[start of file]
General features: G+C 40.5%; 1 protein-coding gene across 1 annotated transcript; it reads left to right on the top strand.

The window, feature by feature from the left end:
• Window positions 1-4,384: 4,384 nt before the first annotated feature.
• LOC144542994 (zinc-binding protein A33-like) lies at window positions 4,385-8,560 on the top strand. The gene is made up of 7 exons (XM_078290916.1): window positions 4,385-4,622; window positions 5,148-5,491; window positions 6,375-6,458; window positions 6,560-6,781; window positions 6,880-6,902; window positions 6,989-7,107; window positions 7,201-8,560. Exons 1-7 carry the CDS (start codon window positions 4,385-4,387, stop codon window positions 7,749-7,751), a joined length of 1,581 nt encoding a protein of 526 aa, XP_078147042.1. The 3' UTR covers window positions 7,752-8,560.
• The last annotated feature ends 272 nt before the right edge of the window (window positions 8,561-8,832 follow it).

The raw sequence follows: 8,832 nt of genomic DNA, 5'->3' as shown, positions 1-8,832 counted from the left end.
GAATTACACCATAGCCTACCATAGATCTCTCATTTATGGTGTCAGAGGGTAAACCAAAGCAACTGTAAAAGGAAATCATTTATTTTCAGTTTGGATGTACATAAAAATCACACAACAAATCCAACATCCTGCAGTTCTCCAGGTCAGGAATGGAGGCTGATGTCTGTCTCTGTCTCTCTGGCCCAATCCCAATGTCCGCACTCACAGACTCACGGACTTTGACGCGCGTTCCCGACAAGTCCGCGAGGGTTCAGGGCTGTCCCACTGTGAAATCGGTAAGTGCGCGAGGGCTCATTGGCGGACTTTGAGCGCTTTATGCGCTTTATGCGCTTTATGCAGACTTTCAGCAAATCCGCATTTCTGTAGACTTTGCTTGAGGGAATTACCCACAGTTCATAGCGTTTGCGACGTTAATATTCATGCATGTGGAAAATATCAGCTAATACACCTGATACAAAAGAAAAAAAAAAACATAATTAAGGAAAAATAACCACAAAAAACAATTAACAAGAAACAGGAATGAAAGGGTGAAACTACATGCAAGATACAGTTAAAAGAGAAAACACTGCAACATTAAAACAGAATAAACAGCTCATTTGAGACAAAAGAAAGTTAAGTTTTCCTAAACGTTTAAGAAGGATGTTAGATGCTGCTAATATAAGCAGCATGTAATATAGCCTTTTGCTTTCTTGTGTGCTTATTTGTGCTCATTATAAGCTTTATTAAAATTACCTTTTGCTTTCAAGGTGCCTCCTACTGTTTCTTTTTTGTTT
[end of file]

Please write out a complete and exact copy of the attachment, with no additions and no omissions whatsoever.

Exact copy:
General features: G+C 40.5%; 1 protein-coding gene across 1 annotated transcript; it reads left to right on the top strand.

The window, feature by feature from the left end:
• Window positions 1-4,384: 4,384 nt before the first annotated feature.
• LOC144542994 (zinc-binding protein A33-like) lies at window positions 4,385-8,560 on the top strand. The gene is made up of 7 exons (XM_078290916.1): window positions 4,385-4,622; window positions 5,148-5,491; window positions 6,375-6,458; window positions 6,560-6,781; window positions 6,880-6,902; window positions 6,989-7,107; window positions 7,201-8,560. Exons 1-7 carry the CDS (start codon window positions 4,385-4,387, stop codon window positions 7,749-7,751), a joined length of 1,581 nt encoding a protein of 526 aa, XP_078147042.1. The 3' UTR covers window positions 7,752-8,560.
• The last annotated feature ends 272 nt before the right edge of the window (window positions 8,561-8,832 follow it).

The raw sequence follows: 8,832 nt of genomic DNA, 5'->3' as shown, positions 1-8,832 counted from the left end.
GAATTACACCATAGCCTACCATAGATCTCTCATTTATGGTGTCAGAGGGTAAACCAAAGCAACTGTAAAAGGAAATCATTTATTTTCAGTTTGGATGTACATAAAAATCACACAACAAATCCAACATCCTGCAGTTCTCCAGGTCAGGAATGGAGGCTGATGTCTGTCTCTGTCTCTCTGGCCCAATCCCAATGTCCGCACTCACAGACTCACGGACTTTGACGCGCGTTCCCGACAAGTCCGCGAGGGTTCAGGGCTGTCCCACTGTGAAATCGGTAAGTGCGCGAGGGCTCATTGGCGGACTTTGAGCGCTTTATGCGCTTTATGCGCTTTATGCAGACTTTCAGCAAATCCGCATTTCTGTAGACTTTGCTTGAGGGAATTACCCACAGTTCATAGCGTTTGCGACGTTAATATTCATGCATGTGGAAAATATCAGCTAATACACCTGATACAAAAGAAAAAAAAAAACATAATTAAGGAAAAATAACCACAAAAAACAATTAACAAGAAACAGGAATGAAAGGGTGAAACTACATGCAAGATACAGTTAAAAGAGAAAACACTGCAACATTAAAACAGAATAAACAGCTCATTTGAGACAAAAGAAAGTTAAGTTTTCCTAAACGTTTAAGAAGGATGTTAGATGCTGCTAATATAAGCAGCATGTAATATAGCCTTTTGCTTTCTTGTGTGCTTATTTGTGCTCATTATAAGCTTTATTAAAATTACCTTTTGCTTTCAAGGTGCCTCCTACTGTTTCTTTTTTGTTT